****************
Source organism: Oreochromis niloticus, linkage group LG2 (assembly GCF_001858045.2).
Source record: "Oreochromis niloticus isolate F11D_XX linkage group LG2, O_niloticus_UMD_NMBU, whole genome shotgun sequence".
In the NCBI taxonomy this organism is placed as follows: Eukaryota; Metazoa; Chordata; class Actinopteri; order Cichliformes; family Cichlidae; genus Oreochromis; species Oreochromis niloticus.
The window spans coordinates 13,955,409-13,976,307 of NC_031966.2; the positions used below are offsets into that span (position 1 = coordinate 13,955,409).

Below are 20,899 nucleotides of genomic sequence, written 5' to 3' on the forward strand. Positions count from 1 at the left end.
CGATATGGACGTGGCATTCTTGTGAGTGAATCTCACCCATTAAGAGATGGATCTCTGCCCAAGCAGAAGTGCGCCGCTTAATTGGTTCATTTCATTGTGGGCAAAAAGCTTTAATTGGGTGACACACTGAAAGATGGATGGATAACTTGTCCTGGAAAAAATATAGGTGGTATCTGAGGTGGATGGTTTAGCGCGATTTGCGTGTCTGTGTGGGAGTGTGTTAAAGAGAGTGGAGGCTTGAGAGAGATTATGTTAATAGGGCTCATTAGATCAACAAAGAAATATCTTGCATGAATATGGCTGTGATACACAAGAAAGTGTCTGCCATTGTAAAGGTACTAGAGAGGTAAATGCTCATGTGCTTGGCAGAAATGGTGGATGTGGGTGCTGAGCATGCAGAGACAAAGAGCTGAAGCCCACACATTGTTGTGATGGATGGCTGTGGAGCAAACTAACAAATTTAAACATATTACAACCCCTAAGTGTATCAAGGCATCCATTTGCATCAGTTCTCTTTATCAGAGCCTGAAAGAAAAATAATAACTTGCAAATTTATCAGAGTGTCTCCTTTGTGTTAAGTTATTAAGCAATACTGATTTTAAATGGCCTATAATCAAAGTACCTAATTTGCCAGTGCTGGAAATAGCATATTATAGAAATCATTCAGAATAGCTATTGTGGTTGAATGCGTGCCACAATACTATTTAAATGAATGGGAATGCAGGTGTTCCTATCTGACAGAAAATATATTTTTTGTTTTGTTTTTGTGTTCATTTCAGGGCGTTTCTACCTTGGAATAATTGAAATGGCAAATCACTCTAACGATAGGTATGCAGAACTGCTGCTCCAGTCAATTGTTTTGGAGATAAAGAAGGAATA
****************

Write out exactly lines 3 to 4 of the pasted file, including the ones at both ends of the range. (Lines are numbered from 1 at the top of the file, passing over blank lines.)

In the NCBI taxonomy this organism is placed as follows: Eukaryota; Metazoa; Chordata; class Actinopteri; order Cichliformes; family Cichlidae; genus Oreochromis; species Oreochromis niloticus.
The window spans coordinates 13,955,409-13,976,307 of NC_031966.2; the positions used below are offsets into that span (position 1 = coordinate 13,955,409).